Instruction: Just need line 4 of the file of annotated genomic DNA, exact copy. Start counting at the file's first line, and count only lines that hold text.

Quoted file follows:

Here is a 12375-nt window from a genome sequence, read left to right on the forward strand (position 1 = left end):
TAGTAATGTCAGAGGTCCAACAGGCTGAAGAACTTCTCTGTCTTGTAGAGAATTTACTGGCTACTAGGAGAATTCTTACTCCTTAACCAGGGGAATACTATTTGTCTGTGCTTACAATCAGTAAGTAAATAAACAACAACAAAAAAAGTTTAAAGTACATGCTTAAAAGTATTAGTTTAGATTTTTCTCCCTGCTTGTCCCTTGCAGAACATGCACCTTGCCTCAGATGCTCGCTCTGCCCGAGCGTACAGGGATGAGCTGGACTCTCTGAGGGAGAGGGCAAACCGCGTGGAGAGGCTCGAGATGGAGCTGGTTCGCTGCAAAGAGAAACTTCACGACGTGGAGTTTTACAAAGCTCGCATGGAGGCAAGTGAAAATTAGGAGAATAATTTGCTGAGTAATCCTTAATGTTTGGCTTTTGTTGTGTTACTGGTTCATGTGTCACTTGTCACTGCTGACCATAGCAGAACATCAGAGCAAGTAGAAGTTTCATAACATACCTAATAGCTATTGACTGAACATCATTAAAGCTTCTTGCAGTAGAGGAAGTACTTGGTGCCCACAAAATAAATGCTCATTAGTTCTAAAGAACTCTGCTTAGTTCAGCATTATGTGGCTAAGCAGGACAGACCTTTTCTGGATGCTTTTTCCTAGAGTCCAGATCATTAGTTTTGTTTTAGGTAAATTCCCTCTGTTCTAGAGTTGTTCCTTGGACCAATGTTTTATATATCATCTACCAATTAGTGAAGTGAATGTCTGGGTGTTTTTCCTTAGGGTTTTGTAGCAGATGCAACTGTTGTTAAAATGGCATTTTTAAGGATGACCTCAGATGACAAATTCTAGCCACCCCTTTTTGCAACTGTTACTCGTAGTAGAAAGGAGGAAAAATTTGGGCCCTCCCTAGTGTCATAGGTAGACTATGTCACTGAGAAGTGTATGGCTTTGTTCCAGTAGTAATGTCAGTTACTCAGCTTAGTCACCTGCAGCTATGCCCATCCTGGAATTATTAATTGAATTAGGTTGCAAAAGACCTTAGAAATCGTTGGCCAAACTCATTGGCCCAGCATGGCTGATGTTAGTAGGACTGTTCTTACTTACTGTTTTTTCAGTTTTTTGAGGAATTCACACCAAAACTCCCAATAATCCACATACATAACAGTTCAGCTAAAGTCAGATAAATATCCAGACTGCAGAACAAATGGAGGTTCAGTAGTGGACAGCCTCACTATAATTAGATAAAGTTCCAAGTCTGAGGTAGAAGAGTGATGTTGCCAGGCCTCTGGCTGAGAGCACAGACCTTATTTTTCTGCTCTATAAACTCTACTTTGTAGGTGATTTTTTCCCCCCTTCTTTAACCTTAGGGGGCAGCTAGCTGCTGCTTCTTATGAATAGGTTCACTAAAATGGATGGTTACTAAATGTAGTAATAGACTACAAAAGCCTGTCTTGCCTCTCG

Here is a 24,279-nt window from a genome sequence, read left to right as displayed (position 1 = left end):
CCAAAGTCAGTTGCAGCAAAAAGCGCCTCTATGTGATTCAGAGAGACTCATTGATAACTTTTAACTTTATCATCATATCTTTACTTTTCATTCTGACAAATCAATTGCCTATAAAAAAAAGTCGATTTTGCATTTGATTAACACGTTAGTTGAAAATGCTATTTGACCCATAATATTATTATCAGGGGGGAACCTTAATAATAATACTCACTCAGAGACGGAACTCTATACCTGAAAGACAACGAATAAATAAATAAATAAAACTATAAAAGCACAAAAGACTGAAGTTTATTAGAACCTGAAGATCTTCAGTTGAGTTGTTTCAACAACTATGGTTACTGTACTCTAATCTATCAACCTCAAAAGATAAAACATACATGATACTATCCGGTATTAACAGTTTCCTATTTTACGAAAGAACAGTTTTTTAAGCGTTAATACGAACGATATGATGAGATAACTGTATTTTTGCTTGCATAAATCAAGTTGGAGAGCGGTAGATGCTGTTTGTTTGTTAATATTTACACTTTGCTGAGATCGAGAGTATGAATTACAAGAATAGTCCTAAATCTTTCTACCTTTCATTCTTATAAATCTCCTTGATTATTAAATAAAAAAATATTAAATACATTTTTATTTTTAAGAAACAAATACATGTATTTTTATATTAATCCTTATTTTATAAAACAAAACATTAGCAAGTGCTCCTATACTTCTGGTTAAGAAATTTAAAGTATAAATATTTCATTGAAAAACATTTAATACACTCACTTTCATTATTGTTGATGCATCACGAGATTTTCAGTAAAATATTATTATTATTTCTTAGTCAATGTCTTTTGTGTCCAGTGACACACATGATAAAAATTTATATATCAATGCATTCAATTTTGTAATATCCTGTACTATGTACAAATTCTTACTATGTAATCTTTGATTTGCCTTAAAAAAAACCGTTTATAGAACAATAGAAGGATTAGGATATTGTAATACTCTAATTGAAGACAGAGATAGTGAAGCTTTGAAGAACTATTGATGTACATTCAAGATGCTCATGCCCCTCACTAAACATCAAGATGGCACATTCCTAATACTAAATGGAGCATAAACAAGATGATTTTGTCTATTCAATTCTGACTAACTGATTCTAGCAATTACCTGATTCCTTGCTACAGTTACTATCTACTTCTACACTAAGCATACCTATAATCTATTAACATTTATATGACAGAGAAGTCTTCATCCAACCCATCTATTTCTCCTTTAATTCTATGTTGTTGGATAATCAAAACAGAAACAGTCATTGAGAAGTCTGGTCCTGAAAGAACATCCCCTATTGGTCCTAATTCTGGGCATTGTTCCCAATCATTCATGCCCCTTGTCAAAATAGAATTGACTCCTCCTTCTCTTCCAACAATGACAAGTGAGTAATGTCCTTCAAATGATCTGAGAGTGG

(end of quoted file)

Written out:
CCAAAGTCAGTTGCAGCAAAAAGCGCCTCTATGTGATTCAGAGAGACTCATTGATAACTTTTAACTTTATCATCATATCTTTACTTTTCATTCTGACAAATCAATTGCCTATAAAAAAAAGTCGATTTTGCATTTGATTAACACGTTAGTTGAAAATGCTATTTGACCCATAATATTATTATCAGGGGGGAACCTTAATAATAATACTCACTCAGAGACGGAACTCTATACCTGAAAGACAACGAATAAATAAATAAATAAAACTATAAAAGCACAAAAGACTGAAGTTTATTAGAACCTGAAGATCTTCAGTTGAGTTGTTTCAACAACTATGGTTACTGTACTCTAATCTATCAACCTCAAAAGATAAAACATACATGATACTATCCGGTATTAACAGTTTCCTATTTTACGAAAGAACAGTTTTTTAAGCGTTAATACGAACGATATGATGAGATAACTGTATTTTTGCTTGCATAAATCAAGTTGGAGAGCGGTAGATGCTGTTTGTTTGTTAATATTTACACTTTGCTGAGATCGAGAGTATGAATTACAAGAATAGTCCTAAATCTTTCTACCTTTCATTCTTATAAATCTCCTTGATTATTAAATAAAAAAATATTAAATACATTTTTATTTTTAAGAAACAAATACATGTATTTTTATATTAATCCTTATTTTATAAAACAAAACATTAGCAAGTGCTCCTATACTTCTGGTTAAGAAATTTAAAGTATAAATATTTCATTGAAAAACATTTAATACACTCACTTTCATTATTGTTGATGCATCACGAGATTTTCAGTAAAATATTATTATTATTTCTTAGTCAATGTCTTTTGTGTCCAGTGACACACATGATAAAAATTTATATATCAATGCATTCAATTTTGTAATATCCTGTACTATGTACAAATTCTTACTATGTAATCTTTGATTTGCCTTAAAAAAAACCGTTTATAGAACAATAGAAGGATTAGGATATTGTAATACTCTAATTGAAGACAGAGATAGTGAAGCTTTGAAGAACTATTGATGTACATTCAAGATGCTCATGCCCCTCACTAAACATCAAGATGGCACATTCCTAATACTAAATGGAGCATAAACAAGATGATTTTGTCTATTCAATTCTGACTAACTGATTCTAGCAATTACCTGATTCCTTGCTACAGTTACTATCTACTTCTACACTAAGCATACCTATAATCTATTAACATTTATATGACAGAGAAGTCTTCATCCAACCCATCTATTTCTCCTTTAATTCTATGTTGTTGGATAATCAAAACAGAAACAGTCATTGAGAAGTCTGGTCCTGAAAGAACATCCCCTATTGGTCCTAATTCTGGGCATTGTTCCCAATCATTCATGCCCCTTGTCAAAATAGAATTGACTCCTCCTTCTCTTCCAACAATGACAAGTGAGTAATGTCCTTCAAATGATCTGAGAGTGG